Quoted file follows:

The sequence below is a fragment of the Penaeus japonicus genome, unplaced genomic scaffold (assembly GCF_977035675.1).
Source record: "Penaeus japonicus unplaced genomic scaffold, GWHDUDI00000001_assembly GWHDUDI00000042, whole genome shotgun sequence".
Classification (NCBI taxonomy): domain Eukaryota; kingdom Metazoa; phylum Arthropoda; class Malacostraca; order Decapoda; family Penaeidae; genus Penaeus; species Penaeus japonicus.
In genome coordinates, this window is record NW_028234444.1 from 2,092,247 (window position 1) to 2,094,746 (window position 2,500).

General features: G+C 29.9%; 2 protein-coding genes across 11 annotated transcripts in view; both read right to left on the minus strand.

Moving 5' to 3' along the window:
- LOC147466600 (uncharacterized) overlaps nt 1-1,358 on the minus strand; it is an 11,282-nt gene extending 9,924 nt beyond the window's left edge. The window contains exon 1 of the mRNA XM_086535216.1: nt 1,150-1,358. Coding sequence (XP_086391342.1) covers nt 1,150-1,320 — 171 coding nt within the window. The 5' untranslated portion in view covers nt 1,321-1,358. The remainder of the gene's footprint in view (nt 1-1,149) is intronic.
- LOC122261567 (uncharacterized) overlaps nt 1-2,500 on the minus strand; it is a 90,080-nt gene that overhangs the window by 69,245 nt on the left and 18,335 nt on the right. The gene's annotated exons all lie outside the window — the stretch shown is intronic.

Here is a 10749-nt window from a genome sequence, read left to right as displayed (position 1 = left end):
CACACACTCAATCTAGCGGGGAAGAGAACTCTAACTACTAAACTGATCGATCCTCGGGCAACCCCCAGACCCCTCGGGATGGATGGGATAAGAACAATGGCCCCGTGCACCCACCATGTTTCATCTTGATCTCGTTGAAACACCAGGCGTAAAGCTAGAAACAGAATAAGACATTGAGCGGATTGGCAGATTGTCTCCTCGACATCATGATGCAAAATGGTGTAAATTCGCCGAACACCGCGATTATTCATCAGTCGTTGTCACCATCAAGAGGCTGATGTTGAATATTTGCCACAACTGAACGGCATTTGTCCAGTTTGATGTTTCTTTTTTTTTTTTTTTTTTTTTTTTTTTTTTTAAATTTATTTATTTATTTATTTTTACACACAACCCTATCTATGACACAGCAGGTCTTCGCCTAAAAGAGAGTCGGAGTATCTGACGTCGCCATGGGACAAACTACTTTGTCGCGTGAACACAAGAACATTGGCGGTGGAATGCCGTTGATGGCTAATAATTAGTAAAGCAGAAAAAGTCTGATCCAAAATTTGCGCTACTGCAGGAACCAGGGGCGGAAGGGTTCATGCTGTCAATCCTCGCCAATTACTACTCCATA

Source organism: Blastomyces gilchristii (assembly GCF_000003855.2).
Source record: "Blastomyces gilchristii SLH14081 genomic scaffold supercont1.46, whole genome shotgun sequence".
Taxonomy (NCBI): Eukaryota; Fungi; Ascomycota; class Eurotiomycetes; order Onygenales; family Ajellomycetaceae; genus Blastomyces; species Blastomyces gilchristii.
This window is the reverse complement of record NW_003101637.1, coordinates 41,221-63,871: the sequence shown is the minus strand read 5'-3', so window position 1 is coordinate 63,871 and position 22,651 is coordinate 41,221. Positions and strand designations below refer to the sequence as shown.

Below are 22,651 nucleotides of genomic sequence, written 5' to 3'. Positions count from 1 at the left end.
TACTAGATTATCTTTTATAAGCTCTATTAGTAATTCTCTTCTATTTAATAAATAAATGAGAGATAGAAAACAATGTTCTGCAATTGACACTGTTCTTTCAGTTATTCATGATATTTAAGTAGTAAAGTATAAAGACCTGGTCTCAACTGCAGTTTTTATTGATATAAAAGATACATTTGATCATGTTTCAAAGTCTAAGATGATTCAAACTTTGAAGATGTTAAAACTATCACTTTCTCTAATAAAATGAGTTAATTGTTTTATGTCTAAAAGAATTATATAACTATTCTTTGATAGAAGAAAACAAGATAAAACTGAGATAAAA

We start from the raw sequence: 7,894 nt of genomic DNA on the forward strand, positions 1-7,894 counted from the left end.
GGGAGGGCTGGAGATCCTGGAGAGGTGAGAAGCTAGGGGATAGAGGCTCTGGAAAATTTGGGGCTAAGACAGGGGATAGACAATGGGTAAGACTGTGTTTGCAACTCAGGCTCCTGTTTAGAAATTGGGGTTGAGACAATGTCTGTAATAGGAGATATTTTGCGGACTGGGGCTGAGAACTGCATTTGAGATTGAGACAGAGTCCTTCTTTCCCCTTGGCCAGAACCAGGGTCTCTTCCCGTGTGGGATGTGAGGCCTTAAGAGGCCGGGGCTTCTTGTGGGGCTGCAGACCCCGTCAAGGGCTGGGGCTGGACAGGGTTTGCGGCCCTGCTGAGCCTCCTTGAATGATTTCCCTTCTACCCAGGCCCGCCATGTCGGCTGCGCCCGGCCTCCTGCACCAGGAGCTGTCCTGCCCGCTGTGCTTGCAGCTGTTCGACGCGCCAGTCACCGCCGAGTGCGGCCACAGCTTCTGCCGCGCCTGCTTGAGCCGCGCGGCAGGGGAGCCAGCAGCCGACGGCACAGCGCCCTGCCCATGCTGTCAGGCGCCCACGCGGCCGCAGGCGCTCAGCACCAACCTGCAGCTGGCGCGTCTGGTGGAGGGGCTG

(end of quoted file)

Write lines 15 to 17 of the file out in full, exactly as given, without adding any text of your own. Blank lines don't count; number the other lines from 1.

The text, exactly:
Below are 22,651 nucleotides of genomic sequence, written 5' to 3'. Positions count from 1 at the left end.
TACTAGATTATCTTTTATAAGCTCTATTAGTAATTCTCTTCTATTTAATAAATAAATGAGAGATAGAAAACAATGTTCTGCAATTGACACTGTTCTTTCAGTTATTCATGATATTTAAGTAGTAAAGTATAAAGACCTGGTCTCAACTGCAGTTTTTATTGATATAAAAGATACATTTGATCATGTTTCAAAGTCTAAGATGATTCAAACTTTGAAGATGTTAAAACTATCACTTTCTCTAATAAAATGAGTTAATTGTTTTATGTCTAAAAGAATTATATAACTATTCTTTGATAGAAGAAAACAAGATAAAACTGAGATAAAA

We start from the raw sequence: 7,894 nt of genomic DNA on the forward strand, positions 1-7,894 counted from the left end.